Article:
Don’t abbreviate the word million. Spell it out.
Many people want to abbreviate million, but it opens the door to confusion.
For example, I asked Google for guidance on how to abbreviate million here and got a page full of conflicting search results.
Abbreviation for Million
When business people read reports, and when recruiters read resumes, it’s very common to see something like this — $1M.
While recruiters love to see numbers on resumes, they like them to be accurate (more on that here) and make easy sense to them.
Many readers have no idea if the writer means $1,000 or $1 million. That’s a huge difference ($999,000 to be exact).
Let’s say you’re talking about sales growth of $1 million dollars. If you use $1M, some of your readers might think sales grew $1,000 instead of $1 million. You go from being a hero to being perceived as an underperformer without even realizing it.
Numbers produce anxiety and confusion in many people. Avoid that by making your quantifications crystal clear.
If you’re talking millions, use the word — $1 million.
If you’re working on a report, or your resume, and you’re desperate for space,
use $1MM, not “M.” Again, it’s understood that “MM” means million. Nope, see the comments below. “MM” won’t work in the UK. It can mean “billion” there.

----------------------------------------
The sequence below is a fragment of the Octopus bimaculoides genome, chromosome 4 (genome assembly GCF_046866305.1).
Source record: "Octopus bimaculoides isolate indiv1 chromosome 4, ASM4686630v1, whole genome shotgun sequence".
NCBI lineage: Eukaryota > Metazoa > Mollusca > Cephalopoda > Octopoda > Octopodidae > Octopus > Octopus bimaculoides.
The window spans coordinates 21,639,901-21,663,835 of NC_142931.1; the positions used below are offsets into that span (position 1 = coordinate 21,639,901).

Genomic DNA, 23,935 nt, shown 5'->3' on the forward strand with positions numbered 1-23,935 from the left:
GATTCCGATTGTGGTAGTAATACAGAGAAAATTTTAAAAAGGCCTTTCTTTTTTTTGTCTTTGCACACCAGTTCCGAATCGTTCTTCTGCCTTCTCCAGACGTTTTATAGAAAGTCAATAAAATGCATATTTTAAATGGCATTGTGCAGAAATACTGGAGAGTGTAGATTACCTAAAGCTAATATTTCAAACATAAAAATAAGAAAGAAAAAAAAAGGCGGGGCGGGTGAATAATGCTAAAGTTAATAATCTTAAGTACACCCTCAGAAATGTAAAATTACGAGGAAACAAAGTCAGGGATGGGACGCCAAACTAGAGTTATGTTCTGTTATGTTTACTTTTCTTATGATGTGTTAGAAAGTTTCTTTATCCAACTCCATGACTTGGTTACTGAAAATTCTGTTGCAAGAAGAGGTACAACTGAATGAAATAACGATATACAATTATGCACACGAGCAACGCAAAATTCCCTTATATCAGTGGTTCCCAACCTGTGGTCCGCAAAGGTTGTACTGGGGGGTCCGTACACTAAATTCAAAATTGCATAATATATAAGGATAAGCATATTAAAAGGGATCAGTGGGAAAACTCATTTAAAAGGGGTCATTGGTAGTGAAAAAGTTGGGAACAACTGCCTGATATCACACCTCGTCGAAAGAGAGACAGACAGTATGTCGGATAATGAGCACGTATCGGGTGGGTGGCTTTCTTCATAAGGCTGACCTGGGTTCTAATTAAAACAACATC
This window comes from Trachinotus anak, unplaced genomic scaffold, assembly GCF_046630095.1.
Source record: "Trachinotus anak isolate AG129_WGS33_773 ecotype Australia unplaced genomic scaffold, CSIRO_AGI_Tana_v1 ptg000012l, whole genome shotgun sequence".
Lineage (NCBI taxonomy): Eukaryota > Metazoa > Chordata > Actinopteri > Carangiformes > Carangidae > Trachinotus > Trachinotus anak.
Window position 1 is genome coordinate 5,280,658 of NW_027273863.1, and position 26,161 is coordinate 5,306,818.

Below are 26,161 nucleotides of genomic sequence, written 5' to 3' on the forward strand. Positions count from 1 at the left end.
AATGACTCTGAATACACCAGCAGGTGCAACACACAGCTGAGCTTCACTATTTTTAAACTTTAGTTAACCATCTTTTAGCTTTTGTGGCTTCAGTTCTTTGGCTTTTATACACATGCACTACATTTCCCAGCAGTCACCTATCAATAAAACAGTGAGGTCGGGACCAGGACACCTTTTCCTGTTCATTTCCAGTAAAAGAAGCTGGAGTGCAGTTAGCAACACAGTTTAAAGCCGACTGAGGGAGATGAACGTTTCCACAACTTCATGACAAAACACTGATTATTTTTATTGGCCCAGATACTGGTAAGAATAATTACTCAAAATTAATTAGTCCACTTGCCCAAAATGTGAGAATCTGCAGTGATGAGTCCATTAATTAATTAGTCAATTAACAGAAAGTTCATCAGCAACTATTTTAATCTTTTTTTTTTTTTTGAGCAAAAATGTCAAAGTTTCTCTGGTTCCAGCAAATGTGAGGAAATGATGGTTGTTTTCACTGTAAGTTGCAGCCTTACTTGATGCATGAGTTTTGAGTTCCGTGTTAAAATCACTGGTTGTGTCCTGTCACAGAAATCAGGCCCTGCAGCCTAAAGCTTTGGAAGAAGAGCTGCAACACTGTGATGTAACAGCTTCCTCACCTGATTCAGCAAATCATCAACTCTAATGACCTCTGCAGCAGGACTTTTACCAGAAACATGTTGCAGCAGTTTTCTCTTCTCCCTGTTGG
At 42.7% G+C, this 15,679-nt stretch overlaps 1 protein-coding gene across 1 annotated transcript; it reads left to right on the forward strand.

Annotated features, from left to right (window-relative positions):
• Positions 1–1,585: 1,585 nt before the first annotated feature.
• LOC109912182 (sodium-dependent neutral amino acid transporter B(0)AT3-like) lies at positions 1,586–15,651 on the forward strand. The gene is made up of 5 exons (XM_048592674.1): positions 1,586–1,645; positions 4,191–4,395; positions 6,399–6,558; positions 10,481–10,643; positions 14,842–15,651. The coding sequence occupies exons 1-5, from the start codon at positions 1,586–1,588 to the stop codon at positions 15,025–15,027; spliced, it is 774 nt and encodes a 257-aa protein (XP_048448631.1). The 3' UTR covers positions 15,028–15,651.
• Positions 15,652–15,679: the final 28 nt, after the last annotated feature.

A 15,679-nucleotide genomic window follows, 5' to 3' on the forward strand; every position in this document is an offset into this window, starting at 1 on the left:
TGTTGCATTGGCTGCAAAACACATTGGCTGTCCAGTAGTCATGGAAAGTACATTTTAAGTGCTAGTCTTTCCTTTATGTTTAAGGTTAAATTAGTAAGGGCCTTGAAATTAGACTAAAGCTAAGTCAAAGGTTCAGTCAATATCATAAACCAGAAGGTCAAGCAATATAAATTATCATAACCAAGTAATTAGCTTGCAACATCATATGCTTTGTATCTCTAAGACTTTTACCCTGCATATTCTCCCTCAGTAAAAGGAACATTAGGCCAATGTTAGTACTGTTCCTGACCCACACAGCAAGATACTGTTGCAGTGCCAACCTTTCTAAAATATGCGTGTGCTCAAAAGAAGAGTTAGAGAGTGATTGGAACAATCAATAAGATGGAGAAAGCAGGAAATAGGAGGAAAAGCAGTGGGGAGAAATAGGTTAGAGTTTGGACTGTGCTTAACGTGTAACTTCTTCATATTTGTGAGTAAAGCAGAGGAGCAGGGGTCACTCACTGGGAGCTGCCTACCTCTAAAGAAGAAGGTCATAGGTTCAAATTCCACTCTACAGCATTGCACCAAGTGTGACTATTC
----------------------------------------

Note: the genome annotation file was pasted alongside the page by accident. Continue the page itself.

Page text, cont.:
Abbreviation for Thousand
If you’re talking thousands, use the number: $1,000.
Again, if you’re desperate for space, use $1K for $1,000. Most people understand that “K” means thousand. If they don’t, they can Google it and get a straight answer. I checked. But why use an abbreviation that your readers have to Google?
The Confusing Single “M”
A single “M” can mean either thousand or million. You want your business writing to be clear, not confusing. Spell “million” and “thousand.” Don’t try to abbreviate them.
Abbreviation for Billion
Again, just don’t.
Click here to find samples that show you how to present large numbers on your resume.
Read on to the comments below for more information and insights on how to abbreviate thousand, million, and billion.
You might also like these additional ten posts on common resume and cover letter errors.
Image: Fotolia/Ieva Geneviciene
Updated May 2019
© 2014 – 2019, Donna Svei. All rights reserved.
Donna Svei, an executive resume writer and former C-level executive, retained search consultant, and CPA, writes all of AvidCareerist’s posts. She has written for and been quoted by leading business, general, and career media outlets, including Forbes, Mashable, Fast Company, Entrepreneur, Lifehacker, Ask.com, Social Media Today, IT World, Smart Brief, Payscale, Business News Daily, and the Muse. Let her background and experience inform your job search strategy and decision making.